•  Jesus fucking christ on a stick. Can Greenwald (2+ / 0-)
        Recommended by:
        Lying eyes, Troubadour

        fucking read?  It couldn't more clear. WTF is wrong with these people?

        No, it does not apply to American citizens or permanent residents. It has also numerous other limitations on who it applies to that make it so limited it is laughable.

        No, thank you for writing this.

        •  that's from the actual bill. (3+ / 0-)
          Recommended by:
          Catte Nappe, Troubadour, SoCalSal

          It's an ugly bill, I won't deny that. I mean the whole thing is a give-away that we can't exactly afford, but no, the Occupy folks aren't going to get disappeared.

          And as for Gitmo, well, Congress has no interest in closing it (and it's their job.)

          [insert pithy sigline here]

          by terrypinder on Thu Dec 15, 2011 at 03:35:56 PM PST

          [ Parent ]

        •  I'm sure he can read. (3+ / 0-)
          Recommended by:
          Southside, Troubadour, SoCalSal

          The problem is that he can also write. And keeps doing it even when what he reads doesn't matter to him.

          I support OWS. But that doesn't mean I support every dumb idea someone has about it.

          by kenlac on Thu Dec 15, 2011 at 03:39:53 PM PST

          [ Parent ]

        •  Oh, but it's so much more fun to demonize Obama. (3+ / 0-)
          Recommended by:
          Southside, Lying eyes, Troubadour

          WTF is wrong with these people? Seriously. Is it a medical condition or what?

          Ds see human suffering and wonder what they can do to relieve it. Rs see human suffering and wonder how they can profit from it.

          by JTinDC on Thu Dec 15, 2011 at 03:42:02 PM PST

          [ Parent ]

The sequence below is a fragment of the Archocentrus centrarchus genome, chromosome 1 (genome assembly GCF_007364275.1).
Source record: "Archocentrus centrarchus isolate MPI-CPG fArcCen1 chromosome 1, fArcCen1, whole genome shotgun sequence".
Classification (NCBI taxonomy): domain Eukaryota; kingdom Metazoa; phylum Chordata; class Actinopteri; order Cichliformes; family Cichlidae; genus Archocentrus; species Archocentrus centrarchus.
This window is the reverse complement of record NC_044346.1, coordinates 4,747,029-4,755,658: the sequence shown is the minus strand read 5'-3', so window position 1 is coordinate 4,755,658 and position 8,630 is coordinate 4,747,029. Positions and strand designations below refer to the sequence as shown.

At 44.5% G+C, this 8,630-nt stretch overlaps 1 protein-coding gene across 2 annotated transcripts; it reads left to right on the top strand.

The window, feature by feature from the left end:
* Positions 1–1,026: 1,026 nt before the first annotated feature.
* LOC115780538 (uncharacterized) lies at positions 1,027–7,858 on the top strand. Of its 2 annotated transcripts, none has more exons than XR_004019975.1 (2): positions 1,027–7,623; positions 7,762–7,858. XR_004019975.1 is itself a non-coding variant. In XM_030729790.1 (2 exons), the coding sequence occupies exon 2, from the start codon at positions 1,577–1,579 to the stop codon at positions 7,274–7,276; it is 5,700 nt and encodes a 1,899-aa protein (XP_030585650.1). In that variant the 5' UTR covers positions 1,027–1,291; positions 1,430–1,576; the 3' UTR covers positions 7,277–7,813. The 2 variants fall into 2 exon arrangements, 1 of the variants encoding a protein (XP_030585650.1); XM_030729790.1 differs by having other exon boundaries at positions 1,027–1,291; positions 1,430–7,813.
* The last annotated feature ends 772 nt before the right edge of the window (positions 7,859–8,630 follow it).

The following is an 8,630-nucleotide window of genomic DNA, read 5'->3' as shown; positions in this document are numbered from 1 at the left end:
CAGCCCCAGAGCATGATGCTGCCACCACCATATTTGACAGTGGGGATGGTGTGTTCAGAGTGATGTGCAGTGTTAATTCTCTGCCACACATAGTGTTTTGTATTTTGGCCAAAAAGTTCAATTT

•  Sorta-kinda. It's actually a bit more muddled (5+ / 0-)

          than that: the section terrypinder bolded refers only to "the requirement for military custody", not to the question of indefinite detention, which is the one raised in the diary.  

          On the question of indefinite detention, the most pertinent section of the NDAA is actually this one:

          (e) Authorities- Nothing in this section shall be construed to affect existing law or authorities, relating to the detention of United States citizens, lawful resident aliens of the United States or any other persons who are captured or arrested in the United States.

          In other words, Congress accepts the status quo. But the problem is that the existing law is muddled because the issue of potential indefinite detention of citizens has been handled on an ad hoc basis and bounced around the courts.  The NDAA basically says "We're not touching that, so we'll leave the existing system in place."  Which means that, yes, it is possible for someone holding U.S. citizenship to be detained indefinitely under certain circumstances.  

          This is what I meant above about the NDAA essentially codifying the status quo and clarifying nothing.   Still a bad bill, not the end of the world, but nothing to be complacent about either.

          Saint, n. A dead sinner revised and edited. - Ambrose Bierce

          by pico on Thu Dec 15, 2011 at 04:03:27 PM PST

          [ Parent ]

          •  this is already true in civillian courts (2+ / 0-)
            Recommended by:
            pico, Troubadour
            yes, it is possible for someone holding U.S. citizenship to be detained indefinitely under certain circumstances.

            material witnesses (sometimes), being held in contempt. I'm certainly not arguing that it's right, though.

            [insert pithy sigline here]

            by terrypinder on Thu Dec 15, 2011 at 04:14:13 PM PST

            [ Parent ]

            •  I think it's broader than that, though: (1+ / 0-)
              Recommended by:
              terrypinder